Dawn Staley preparing to "expect the unexpected" with new group
Walking into the gym is almost disorienting.
No Aliyah Boston. No Zia Cooke. No Brea Beal. No Victaria Saxton. No Olivia Thompson.
Laeticia Amihere was technically present, but wearing sweatpants and watching from the sidelines as a returning alum after completing her first WNBA season.
If the reality of this completely new era of South Carolina women’s basketball was not real before, it definitely is before after day one of practice.
“This is a totally different group,” Dawn Staley said. “The slate is wiped clean, this is all about this group. It’s not a bad thing, it’s new. We can’t erase what took place from the last four years, but we can start anew and give this group its own identity.”
Building an identity is going to be the central focus for this group with five newcomers out of 11 players. Sakima Walker and Te-Hina PaoPao are in as transfers, and the true freshman class of MiLaysia FulWiley, Sahnya Jah and Tessa Johnson will have to grow up quickly. All five starters — however Staley chooses to shuffle the deck — will be new after losing the Freshies class as well as point guard Kierra Fletcher off the 2022-23 team.
This is as dramatic an overhaul as you will see for a program maintaining championship aspirations anywhere in college sports, and it is going to take some time. A tough non-conference schedule featuring the likes of Notre Dame, Maryland, North Carolina and Duke before the season is even a month old will be a quick barometer for where the process of building an identity is.
Especially after losing Boston and her bread-and-butter post offense, this team is going to be heavily reliant on the perimeter game. It was part of the incentive behind landing PaoPao and her 42.4 percent 3-point shooting clip from Oregon in the transfer portal. And in a lot of ways, it stems from an increased optimism around Raven Johnson after she showed significant flashes as a passer and driver last season, but knows she still has another gear to go up shooting and defensively.
“Last year was a learning experience learning off Kierra,” Johnson said. “She was that fifth-year senior and had that experience. I’m glad to have her, but I think this year I’m ready to take over the role and get back to that championship.”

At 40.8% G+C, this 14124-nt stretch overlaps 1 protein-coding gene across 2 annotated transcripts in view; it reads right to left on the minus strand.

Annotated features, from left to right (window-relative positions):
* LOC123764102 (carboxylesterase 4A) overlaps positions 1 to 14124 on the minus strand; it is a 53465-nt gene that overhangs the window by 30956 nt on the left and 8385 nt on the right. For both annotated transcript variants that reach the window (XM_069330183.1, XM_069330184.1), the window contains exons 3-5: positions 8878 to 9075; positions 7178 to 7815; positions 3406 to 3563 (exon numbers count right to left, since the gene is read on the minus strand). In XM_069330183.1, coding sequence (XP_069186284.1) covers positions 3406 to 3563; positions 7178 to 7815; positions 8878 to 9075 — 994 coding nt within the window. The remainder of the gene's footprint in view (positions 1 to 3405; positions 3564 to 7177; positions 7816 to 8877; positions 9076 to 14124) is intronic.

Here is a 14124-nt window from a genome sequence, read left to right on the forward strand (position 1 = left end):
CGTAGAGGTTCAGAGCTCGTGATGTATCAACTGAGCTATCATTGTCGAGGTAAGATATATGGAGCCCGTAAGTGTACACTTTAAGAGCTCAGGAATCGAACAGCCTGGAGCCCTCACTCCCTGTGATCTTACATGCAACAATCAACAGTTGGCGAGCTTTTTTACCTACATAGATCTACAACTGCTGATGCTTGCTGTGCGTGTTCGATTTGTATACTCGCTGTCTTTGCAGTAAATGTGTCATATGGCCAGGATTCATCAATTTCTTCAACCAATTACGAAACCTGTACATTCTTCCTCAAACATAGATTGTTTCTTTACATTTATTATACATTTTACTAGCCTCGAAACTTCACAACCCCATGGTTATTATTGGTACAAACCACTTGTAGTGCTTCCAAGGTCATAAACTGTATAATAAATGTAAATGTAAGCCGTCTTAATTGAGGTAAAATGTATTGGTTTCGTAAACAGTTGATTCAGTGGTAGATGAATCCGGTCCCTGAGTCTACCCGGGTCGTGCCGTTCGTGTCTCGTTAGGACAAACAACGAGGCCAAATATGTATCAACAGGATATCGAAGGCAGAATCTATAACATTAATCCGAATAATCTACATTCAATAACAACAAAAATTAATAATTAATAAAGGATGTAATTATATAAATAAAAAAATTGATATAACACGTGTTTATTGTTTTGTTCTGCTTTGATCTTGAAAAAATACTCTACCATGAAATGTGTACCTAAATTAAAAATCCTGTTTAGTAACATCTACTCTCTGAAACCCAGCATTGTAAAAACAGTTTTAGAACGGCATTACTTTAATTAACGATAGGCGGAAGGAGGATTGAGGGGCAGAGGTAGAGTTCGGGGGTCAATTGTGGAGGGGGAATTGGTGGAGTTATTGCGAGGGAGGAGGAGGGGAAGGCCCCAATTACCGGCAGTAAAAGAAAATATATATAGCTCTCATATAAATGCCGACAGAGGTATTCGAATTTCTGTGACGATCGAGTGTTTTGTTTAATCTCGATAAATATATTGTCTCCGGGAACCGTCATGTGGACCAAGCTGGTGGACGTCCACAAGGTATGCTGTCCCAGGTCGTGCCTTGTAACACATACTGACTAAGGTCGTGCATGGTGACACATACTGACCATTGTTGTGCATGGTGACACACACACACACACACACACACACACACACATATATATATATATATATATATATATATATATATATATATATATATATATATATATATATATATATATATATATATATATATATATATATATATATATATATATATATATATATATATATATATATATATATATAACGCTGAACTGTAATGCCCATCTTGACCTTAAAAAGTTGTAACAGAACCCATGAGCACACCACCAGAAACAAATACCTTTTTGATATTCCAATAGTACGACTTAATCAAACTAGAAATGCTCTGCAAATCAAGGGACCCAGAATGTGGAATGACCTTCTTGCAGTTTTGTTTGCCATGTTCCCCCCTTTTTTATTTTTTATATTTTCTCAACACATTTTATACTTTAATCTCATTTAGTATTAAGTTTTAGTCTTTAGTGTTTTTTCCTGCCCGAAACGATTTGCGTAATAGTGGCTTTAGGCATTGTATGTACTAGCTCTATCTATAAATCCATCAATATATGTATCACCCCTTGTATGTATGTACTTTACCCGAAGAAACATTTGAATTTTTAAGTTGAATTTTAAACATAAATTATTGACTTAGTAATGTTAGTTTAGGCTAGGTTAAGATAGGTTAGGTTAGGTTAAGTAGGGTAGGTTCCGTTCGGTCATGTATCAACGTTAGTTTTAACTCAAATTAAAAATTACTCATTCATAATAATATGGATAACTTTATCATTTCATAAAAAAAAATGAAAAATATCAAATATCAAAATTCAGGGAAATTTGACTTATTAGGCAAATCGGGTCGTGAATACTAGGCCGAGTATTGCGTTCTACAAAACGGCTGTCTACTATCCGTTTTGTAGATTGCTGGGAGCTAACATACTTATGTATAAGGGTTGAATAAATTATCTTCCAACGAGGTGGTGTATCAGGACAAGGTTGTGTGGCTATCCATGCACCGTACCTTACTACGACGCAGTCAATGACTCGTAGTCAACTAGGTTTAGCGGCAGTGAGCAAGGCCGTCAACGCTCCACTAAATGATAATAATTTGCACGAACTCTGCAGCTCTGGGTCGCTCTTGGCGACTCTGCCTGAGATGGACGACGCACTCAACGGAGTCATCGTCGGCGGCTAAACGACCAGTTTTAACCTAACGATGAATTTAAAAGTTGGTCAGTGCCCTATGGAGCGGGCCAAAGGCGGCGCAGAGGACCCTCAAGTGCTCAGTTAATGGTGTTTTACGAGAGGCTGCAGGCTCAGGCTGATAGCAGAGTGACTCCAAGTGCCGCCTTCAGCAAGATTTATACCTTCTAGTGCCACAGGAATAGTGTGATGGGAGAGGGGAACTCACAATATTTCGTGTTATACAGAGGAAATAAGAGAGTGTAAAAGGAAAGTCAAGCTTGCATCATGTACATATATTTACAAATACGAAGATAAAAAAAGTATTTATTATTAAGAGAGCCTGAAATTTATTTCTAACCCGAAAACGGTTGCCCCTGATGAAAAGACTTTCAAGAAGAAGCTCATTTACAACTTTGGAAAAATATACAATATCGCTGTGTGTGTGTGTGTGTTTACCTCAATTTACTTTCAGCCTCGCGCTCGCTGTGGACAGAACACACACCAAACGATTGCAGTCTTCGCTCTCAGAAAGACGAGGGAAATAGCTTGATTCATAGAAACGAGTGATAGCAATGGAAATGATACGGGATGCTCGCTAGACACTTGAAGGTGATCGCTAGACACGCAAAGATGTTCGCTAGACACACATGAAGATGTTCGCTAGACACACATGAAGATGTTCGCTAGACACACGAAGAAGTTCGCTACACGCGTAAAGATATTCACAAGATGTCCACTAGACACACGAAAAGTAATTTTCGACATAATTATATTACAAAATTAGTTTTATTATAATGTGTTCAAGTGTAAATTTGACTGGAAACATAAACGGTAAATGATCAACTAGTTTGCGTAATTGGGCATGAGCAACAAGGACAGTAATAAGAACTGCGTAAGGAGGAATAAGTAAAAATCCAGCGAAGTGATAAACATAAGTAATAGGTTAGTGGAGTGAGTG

And then there is the question of leadership. Part of the natural progression of having so many experienced players is you always know where to look for leadership, both vocally and by example. This year there is a vacuum the staff is still waiting for someone, or several players, to step into.
Kamilla Cardoso is the leader in terms of playing time as a fourth-year player in her third at South Carolina. Bree Hall and Sania Feagin are the most experienced players in terms of basketball in Columbia, both two seasons into their careers and potentially looking at junior year jumps into the starting lineup.
“It shifts every day,” Staley said about leadership. “Who do we want to be a leader? We want Kamilla to be a leader. We want Breezy to be a leader. We want this team to collectively understand what they need to do. Like if you’re given a choice, err on the side of the right thing to do. And that is an individual thing. But until we get that leadership part up to speed, coaches up to speed.”
Even PaoPao already feels like an emerging leader with 77 career games under her belt in Eugene.
“I feel like I’m the most experienced guard on the whole team,” PaoPao said. “I’m learning off them, they’re learning off me, it’s just a two-way street.”
Regardless of who steps into leadership roles, who the starting five is in game one or what this team’s identity looks like, it is going to be a work in progress. The coaching staff has two new faces with Khadijah Sessions and Winston Gandy’s arrivals. Even the location of the season-opener is all new with the historic trip to Paris to take on Notre Dame coming in just 39 days.
“I see some things defensively that mirror how we play,” Staley said. “I see some things offensively that are pretty good considering who we had. So I just think we can expect the unexpected, which isn’t a bad thing. It’s just we expected the expected for the past four years, and we don’t have that luxury. But this team has a chance to be pretty good.”
Welcome to the 2023-24 season, the year of the blank canvas. It might end up being a “pretty good” one, or even better.
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